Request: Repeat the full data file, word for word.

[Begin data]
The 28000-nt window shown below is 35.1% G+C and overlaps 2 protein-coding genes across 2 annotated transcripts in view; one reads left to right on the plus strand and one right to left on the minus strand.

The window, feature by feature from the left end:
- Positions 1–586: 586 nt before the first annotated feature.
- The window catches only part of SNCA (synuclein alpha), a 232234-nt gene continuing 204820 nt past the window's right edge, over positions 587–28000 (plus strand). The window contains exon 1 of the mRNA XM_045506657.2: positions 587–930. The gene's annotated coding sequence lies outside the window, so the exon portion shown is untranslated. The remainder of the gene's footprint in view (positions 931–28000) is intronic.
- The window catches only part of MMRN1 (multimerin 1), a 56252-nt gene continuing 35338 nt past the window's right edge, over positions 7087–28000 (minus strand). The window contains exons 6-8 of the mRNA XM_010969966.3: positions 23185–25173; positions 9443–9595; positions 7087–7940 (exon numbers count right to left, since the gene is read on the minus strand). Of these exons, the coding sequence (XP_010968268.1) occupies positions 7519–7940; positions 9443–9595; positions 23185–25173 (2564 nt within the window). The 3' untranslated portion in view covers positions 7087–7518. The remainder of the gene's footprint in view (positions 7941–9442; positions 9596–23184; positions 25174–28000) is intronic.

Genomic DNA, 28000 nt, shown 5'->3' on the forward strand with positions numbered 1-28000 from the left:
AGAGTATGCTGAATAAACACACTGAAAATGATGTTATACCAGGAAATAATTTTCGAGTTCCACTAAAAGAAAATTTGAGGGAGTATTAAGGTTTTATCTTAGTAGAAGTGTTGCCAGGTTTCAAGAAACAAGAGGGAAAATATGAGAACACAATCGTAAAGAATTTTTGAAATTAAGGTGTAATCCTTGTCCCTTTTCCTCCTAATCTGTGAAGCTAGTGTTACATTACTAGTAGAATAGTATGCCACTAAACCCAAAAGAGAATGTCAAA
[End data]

The 28000-nt window shown below is 35.1% G+C and overlaps 2 protein-coding genes across 2 annotated transcripts in view; one reads left to right on the plus strand and one right to left on the minus strand.

The window, feature by feature from the left end:
- Positions 1–586: 586 nt before the first annotated feature.
- The window catches only part of SNCA (synuclein alpha), a 232234-nt gene continuing 204820 nt past the window's right edge, over positions 587–28000 (plus strand). The window contains exon 1 of the mRNA XM_045506657.2: positions 587–930. The gene's annotated coding sequence lies outside the window, so the exon portion shown is untranslated. The remainder of the gene's footprint in view (positions 931–28000) is intronic.
- The window catches only part of MMRN1 (multimerin 1), a 56252-nt gene continuing 35338 nt past the window's right edge, over positions 7087–28000 (minus strand). The window contains exons 6-8 of the mRNA XM_010969966.3: positions 23185–25173; positions 9443–9595; positions 7087–7940 (exon numbers count right to left, since the gene is read on the minus strand). Of these exons, the coding sequence (XP_010968268.1) occupies positions 7519–7940; positions 9443–9595; positions 23185–25173 (2564 nt within the window). The 3' untranslated portion in view covers positions 7087–7518. The remainder of the gene's footprint in view (positions 7941–9442; positions 9596–23184; positions 25174–28000) is intronic.

Genomic DNA, 28000 nt, shown 5'->3' on the forward strand with positions numbered 1-28000 from the left:
AGAGTATGCTGAATAAACACACTGAAAATGATGTTATACCAGGAAATAATTTTCGAGTTCCACTAAAAGAAAATTTGAGGGAGTATTAAGGTTTTATCTTAGTAGAAGTGTTGCCAGGTTTCAAGAAACAAGAGGGAAAATATGAGAACACAATCGTAAAGAATTTTTGAAATTAAGGTGTAATCCTTGTCCCTTTTCCTCCTAATCTGTGAAGCTAGTGTTACATTACTAGTAGAATAGTATGCCACTAAACCCAAAAGAGAATGTCAAA